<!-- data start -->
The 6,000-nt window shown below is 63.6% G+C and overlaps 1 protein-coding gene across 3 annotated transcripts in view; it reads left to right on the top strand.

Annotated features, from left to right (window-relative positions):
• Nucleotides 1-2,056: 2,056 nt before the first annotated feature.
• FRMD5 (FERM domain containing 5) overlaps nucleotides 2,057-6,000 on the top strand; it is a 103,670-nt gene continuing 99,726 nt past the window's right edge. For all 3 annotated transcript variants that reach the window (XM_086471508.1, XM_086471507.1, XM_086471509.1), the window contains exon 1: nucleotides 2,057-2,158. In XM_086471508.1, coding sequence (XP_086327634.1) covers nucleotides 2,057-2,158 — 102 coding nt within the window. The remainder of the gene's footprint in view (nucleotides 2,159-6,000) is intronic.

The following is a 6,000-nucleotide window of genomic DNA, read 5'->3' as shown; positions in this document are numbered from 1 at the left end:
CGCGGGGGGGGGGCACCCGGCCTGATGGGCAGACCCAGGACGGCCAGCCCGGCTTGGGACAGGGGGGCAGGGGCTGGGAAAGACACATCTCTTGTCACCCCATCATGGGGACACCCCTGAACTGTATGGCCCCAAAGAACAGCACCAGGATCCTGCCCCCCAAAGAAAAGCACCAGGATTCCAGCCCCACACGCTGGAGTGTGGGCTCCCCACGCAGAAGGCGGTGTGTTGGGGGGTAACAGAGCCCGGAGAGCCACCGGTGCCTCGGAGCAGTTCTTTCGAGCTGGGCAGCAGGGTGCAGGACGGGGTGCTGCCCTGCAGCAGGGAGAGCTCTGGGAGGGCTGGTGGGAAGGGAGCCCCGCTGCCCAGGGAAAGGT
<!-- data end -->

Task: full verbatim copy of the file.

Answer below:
The 6,000-nt window shown below is 63.6% G+C and overlaps 1 protein-coding gene across 3 annotated transcripts in view; it reads left to right on the top strand.

Annotated features, from left to right (window-relative positions):
• Nucleotides 1-2,056: 2,056 nt before the first annotated feature.
• FRMD5 (FERM domain containing 5) overlaps nucleotides 2,057-6,000 on the top strand; it is a 103,670-nt gene continuing 99,726 nt past the window's right edge. For all 3 annotated transcript variants that reach the window (XM_086471508.1, XM_086471507.1, XM_086471509.1), the window contains exon 1: nucleotides 2,057-2,158. In XM_086471508.1, coding sequence (XP_086327634.1) covers nucleotides 2,057-2,158 — 102 coding nt within the window. The remainder of the gene's footprint in view (nucleotides 2,159-6,000) is intronic.

The following is a 6,000-nucleotide window of genomic DNA, read 5'->3' as shown; positions in this document are numbered from 1 at the left end:
CGCGGGGGGGGGGCACCCGGCCTGATGGGCAGACCCAGGACGGCCAGCCCGGCTTGGGACAGGGGGGCAGGGGCTGGGAAAGACACATCTCTTGTCACCCCATCATGGGGACACCCCTGAACTGTATGGCCCCAAAGAACAGCACCAGGATCCTGCCCCCCAAAGAAAAGCACCAGGATTCCAGCCCCACACGCTGGAGTGTGGGCTCCCCACGCAGAAGGCGGTGTGTTGGGGGGTAACAGAGCCCGGAGAGCCACCGGTGCCTCGGAGCAGTTCTTTCGAGCTGGGCAGCAGGGTGCAGGACGGGGTGCTGCCCTGCAGCAGGGAGAGCTCTGGGAGGGCTGGTGGGAAGGGAGCCCCGCTGCCCAGGGAAAGGT